Each of these tools on its own cannot solve the issue. What difference does it make if we are more efficient in our production if we continue to produce substantially more than we use? In the current consumer culture, I would worry that it would simply make us overproduce even more.

We all need to be pulling in the same direction. The tools are there to require the industry to invest in these solutions to combine them to answer the issues at our doorstep. We need coherent sound regulations across the territories to guide the industry. And we need to build more dialogue with consumers to move away from this overproducing culture, while still provide them with quality product they can enjoy, knowing it was produced responsibly. We need to move toward a circular production process to remove the waste.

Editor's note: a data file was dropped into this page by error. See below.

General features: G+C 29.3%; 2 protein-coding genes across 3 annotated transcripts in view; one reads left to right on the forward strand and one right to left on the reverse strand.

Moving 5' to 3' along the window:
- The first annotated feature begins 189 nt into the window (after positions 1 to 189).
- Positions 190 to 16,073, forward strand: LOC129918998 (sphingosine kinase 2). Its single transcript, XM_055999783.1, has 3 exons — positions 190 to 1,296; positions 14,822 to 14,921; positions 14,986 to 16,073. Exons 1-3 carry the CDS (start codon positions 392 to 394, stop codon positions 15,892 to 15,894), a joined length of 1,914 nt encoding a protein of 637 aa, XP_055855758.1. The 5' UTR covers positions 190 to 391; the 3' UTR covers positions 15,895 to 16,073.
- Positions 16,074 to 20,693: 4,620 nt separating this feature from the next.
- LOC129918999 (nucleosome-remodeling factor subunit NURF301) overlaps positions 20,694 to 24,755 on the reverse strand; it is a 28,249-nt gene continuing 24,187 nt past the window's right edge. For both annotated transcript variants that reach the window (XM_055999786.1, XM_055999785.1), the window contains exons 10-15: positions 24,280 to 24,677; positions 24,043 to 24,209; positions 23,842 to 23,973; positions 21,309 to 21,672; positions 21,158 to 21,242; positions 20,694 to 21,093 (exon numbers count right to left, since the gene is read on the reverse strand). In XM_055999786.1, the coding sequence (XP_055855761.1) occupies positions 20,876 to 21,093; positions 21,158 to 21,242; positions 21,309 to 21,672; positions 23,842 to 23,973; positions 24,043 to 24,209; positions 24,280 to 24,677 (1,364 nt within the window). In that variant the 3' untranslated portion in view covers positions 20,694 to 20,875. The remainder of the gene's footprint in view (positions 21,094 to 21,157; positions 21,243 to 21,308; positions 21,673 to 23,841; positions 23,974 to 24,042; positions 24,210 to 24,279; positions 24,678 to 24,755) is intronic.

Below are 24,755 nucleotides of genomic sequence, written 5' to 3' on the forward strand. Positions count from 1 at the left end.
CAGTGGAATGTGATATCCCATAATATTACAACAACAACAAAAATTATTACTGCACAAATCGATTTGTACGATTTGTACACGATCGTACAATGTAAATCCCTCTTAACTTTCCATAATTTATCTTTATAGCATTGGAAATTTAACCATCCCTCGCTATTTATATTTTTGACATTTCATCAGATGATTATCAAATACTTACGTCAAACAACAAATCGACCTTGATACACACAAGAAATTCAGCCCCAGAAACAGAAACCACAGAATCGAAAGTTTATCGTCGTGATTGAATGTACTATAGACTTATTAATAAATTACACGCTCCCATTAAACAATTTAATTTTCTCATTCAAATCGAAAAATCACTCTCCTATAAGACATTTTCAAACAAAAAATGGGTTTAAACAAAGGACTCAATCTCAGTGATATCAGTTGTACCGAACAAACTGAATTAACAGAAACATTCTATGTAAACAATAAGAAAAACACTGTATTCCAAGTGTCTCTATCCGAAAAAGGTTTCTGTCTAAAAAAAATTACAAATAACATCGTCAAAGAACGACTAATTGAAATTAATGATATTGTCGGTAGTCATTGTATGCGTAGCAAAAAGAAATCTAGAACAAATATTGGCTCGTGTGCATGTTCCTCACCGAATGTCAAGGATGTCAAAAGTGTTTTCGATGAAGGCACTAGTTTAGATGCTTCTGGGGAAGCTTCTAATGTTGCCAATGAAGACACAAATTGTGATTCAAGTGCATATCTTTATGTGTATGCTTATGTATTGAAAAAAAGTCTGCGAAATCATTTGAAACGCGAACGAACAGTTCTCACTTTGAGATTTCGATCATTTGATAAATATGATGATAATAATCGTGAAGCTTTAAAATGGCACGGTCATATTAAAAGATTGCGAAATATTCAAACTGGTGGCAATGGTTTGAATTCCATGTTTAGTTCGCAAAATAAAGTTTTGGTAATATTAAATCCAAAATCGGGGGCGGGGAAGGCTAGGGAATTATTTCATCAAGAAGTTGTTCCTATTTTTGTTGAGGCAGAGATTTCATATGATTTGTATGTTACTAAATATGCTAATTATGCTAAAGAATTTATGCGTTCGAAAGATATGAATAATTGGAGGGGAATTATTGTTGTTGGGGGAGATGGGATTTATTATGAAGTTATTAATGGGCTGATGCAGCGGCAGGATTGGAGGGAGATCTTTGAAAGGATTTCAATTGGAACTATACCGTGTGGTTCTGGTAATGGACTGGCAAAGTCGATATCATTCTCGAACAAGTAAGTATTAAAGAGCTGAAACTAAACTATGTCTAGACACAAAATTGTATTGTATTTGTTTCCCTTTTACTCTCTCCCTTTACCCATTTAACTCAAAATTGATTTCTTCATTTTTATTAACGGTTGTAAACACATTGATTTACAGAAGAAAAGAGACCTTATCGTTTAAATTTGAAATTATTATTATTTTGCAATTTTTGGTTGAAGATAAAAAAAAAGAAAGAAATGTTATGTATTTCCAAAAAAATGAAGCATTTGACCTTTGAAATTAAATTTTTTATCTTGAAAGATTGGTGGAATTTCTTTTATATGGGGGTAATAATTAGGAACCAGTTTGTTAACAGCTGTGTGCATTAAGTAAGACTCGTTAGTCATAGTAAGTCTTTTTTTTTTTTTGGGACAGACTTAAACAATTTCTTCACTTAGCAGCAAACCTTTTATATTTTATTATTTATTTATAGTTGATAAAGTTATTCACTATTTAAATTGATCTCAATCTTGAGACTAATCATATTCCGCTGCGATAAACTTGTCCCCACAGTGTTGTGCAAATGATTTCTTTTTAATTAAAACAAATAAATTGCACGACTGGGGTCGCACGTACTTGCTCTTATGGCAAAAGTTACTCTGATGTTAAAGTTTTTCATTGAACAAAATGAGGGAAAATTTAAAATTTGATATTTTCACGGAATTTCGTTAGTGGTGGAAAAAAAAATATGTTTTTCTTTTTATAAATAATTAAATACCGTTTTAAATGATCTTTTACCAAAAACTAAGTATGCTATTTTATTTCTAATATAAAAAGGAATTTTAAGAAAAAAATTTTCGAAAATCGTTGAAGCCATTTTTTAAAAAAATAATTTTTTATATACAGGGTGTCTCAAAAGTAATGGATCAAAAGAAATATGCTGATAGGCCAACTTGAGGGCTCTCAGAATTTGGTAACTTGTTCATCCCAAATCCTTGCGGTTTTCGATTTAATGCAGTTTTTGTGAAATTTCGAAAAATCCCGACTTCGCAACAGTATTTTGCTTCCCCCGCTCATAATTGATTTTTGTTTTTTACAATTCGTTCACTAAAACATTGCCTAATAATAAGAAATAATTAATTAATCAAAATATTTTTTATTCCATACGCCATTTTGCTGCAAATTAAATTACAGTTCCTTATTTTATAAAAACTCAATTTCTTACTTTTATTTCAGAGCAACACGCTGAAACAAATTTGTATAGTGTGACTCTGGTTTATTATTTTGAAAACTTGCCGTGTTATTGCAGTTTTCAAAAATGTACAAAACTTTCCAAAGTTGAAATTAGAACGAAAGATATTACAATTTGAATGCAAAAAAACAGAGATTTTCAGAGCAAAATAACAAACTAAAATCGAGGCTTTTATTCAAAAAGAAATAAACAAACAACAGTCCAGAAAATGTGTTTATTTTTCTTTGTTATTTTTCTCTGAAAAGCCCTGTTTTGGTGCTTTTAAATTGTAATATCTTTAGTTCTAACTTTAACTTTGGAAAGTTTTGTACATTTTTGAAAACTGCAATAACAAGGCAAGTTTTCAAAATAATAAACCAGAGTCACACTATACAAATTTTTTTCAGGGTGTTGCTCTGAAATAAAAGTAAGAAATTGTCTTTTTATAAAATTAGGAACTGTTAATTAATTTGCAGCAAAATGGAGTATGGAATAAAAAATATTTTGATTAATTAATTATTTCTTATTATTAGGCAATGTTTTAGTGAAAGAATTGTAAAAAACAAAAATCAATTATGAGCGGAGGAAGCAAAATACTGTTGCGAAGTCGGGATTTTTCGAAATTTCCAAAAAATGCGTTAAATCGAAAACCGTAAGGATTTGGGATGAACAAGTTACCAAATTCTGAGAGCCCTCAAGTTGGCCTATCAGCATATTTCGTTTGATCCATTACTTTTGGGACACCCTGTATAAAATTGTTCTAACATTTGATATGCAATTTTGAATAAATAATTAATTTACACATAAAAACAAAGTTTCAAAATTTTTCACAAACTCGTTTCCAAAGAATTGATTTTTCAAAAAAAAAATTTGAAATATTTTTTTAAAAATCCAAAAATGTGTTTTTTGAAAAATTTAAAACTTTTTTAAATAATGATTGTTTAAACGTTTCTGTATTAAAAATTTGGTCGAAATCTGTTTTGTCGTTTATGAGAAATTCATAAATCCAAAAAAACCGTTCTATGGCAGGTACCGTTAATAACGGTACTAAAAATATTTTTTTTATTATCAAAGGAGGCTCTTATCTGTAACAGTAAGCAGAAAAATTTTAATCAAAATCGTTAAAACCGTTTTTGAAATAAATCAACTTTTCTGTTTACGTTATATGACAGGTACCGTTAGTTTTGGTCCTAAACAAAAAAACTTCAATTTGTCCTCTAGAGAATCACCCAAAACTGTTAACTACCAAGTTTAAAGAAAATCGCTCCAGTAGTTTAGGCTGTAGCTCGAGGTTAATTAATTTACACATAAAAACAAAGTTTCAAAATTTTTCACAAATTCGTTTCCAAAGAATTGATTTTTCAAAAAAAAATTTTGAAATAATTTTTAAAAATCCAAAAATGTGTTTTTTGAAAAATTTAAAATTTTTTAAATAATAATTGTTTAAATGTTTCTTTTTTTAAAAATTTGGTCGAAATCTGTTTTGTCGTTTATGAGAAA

We cannot afford to do otherwise. It is encouraging to see all the new innovations being developed to help the industry achieve better goals. To reach them, though, we do have to define what being sustainable actually means. We could start by producing only what we need.

Lydia Mageean Lydia Mageean has been part of the WhichPLM team for eight years now. She has a creative and media background, and is responsible for maintaining and updating our website content, liaising with advertisers, working on special projects like our PLM Project Pack, or our Annual Publications, and more.Joining mid-2013 as our Online Editor, she has since become WhichPLM’s Editor. In addition to taking on writing and interviewing responsibilities, Lydia has also become the primary point of contact for news, events, features and other aspects of our ever-growing online content library and tools.